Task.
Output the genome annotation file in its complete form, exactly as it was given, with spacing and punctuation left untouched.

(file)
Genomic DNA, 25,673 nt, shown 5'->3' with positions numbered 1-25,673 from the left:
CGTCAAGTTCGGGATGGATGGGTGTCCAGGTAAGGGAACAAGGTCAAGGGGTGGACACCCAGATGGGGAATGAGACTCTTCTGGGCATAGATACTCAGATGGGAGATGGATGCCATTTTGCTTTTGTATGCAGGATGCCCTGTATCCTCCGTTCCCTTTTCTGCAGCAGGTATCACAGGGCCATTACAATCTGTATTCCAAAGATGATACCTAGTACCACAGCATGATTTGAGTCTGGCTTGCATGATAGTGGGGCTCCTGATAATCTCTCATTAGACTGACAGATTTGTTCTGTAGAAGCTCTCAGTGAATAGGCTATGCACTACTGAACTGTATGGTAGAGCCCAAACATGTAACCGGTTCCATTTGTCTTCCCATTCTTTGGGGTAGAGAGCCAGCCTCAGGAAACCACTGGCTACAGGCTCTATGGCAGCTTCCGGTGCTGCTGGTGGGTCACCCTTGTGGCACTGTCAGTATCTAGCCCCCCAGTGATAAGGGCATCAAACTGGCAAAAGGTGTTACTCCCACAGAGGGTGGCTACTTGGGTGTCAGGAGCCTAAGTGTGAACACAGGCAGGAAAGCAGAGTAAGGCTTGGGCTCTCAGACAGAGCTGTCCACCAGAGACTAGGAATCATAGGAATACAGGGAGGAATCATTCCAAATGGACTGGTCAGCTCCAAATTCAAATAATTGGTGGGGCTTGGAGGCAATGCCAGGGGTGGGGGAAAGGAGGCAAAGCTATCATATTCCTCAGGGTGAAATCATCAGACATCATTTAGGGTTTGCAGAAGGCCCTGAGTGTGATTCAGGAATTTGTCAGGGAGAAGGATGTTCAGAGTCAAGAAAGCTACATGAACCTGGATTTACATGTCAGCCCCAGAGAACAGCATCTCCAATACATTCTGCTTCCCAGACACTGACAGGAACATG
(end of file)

Genomic DNA, 25,673 nt, shown 5'->3' with positions numbered 1-25,673 from the left:
CGTCAAGTTCGGGATGGATGGGTGTCCAGGTAAGGGAACAAGGTCAAGGGGTGGACACCCAGATGGGGAATGAGACTCTTCTGGGCATAGATACTCAGATGGGAGATGGATGCCATTTTGCTTTTGTATGCAGGATGCCCTGTATCCTCCGTTCCCTTTTCTGCAGCAGGTATCACAGGGCCATTACAATCTGTATTCCAAAGATGATACCTAGTACCACAGCATGATTTGAGTCTGGCTTGCATGATAGTGGGGCTCCTGATAATCTCTCATTAGACTGACAGATTTGTTCTGTAGAAGCTCTCAGTGAATAGGCTATGCACTACTGAACTGTATGGTAGAGCCCAAACATGTAACCGGTTCCATTTGTCTTCCCATTCTTTGGGGTAGAGAGCCAGCCTCAGGAAACCACTGGCTACAGGCTCTATGGCAGCTTCCGGTGCTGCTGGTGGGTCACCCTTGTGGCACTGTCAGTATCTAGCCCCCCAGTGATAAGGGCATCAAACTGGCAAAAGGTGTTACTCCCACAGAGGGTGGCTACTTGGGTGTCAGGAGCCTAAGTGTGAACACAGGCAGGAAAGCAGAGTAAGGCTTGGGCTCTCAGACAGAGCTGTCCACCAGAGACTAGGAATCATAGGAATACAGGGAGGAATCATTCCAAATGGACTGGTCAGCTCCAAATTCAAATAATTGGTGGGGCTTGGAGGCAATGCCAGGGGTGGGGGAAAGGAGGCAAAGCTATCATATTCCTCAGGGTGAAATCATCAGACATCATTTAGGGTTTGCAGAAGGCCCTGAGTGTGATTCAGGAATTTGTCAGGGAGAAGGATGTTCAGAGTCAAGAAAGCTACATGAACCTGGATTTACATGTCAGCCCCAGAGAACAGCATCTCCAATACATTCTGCTTCCCAGACACTGACAGGAACATG